Tuesday, 22 July 2014


One thing I learnt from my time in the big move from institutional to community care in mental health in Lambeth (Tooting Bec) in the 80s was the need to ensure the voice of the client, carers and families are heard.

I know that my recent blog post caused concern because it implied only the providers have the answers and that we already had the worked up plan.  I know that the issues raised from Winterbourne View, and what has happened since, are of deep concern, and I'm sorry that my blog caused upset. It was certainly not my intention. A sin of omission not commission.

None of the providers have all the answers.  But along with others they are clearly part of the answer and we now have an opportunity to work together to develop solutions that meet the needs of people with learning disability, their families and carers.

We have our first meeting of the Steering Group on developing a new national framework for learning disability care on Monday. We have a tight timetable. And as with any group we will need a strong focus on outcomes and a relentless drive that ensures the plans deliver better outcomes for people with learning difficulties.

Speaking to Philipa Bragman of Change (http://www.changepeople.org/) yesterday she stressed the culture change needed in the way services and support are delivered to people with learning disability.  Change is a leading national human rights organisation led by disabled people. Based in Leeds they have employed people with learning disabilities. She told me about their experience of a co-working model of employment which means people with learning disabilities co lead on projects with non learning disability people on equal terms and pay.

I contacted Vivien Cooper of the Challenging Behaviour Foundation (www.challengingbehaviour.org.uk) as a number of people suggested she could connect me to people I need to engage with.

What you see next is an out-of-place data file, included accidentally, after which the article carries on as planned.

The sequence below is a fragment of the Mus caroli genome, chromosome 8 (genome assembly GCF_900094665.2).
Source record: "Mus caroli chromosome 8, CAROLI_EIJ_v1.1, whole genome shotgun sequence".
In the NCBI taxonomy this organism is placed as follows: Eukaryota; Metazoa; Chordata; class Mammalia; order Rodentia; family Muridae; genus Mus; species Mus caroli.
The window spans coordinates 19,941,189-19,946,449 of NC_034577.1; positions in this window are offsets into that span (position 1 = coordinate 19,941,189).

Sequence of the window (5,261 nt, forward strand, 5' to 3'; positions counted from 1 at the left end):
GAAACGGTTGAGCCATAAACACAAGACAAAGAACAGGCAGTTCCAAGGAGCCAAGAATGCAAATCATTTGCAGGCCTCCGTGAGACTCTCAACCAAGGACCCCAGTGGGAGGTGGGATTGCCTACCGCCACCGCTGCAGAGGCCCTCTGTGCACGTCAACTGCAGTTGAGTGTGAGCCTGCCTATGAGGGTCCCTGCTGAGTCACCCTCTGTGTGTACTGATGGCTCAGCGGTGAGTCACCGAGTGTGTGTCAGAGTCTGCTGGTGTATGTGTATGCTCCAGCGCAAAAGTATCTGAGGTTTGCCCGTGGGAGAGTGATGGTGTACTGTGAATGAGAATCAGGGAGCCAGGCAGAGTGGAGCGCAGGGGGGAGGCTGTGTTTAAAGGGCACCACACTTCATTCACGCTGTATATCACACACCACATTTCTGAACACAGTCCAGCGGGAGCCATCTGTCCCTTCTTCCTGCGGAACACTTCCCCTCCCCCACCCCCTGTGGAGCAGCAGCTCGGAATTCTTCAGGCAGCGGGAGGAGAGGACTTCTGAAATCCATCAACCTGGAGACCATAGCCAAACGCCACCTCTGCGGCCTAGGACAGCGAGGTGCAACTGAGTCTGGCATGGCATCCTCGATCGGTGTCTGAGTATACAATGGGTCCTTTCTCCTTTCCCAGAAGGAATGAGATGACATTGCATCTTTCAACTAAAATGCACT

As Vivien wrote on her website,

"I hope that this group will be an opportunity to address the lack of progress so far and to overcome the significant barriers. We know what needs to be done, and we get it right for some people – it cannot be beyond us to all to work together to deliver the outcomes we want to see.”

I wrote last week to members of the national Forum and had a lively discussion with Gavin Harding (Voices for People - gavinvoicesforpeople@gmail.com) who will Co-Chair a new DH assurance group with Norman Lamb MP.  He was keen to work with us to get positive change. Alongside that I have written to the families of people who were at Winterbourne View

One of the ideas put forward is a forum, where we can bring together all the stakeholders in a Summit so we can discuss the steering group's ideas and plans as they develop. There has been support from many people for this approach.  Gavin made the point we must do this so we can practically discuss how we can work together on the task.

The whole country was shocked by the serious abuse and appalling standards of care at Winterbourne View.  Without a detailed plan and collective action, progress on putting this right has slipped. Three years on, there has been hardly any movement towards helping vulnerable people with learning disabilities move into local communities.

It’s a scandal that only a third of the people who were in the so called Assessment and Treatment Centres last April have been transferred out and that even today, more people are being sent into them than are being discharged.

So, our focus as a steering group over these next 3 months must be how we can provide a national framework for local delivery which will ensure the pledge that was made is honoured.

I hope that people will want to work together – and will share their knowledge, expertise and experience to shape what we do and how we do it. I know that if we don’t do this, we will have wasted an opportunity.

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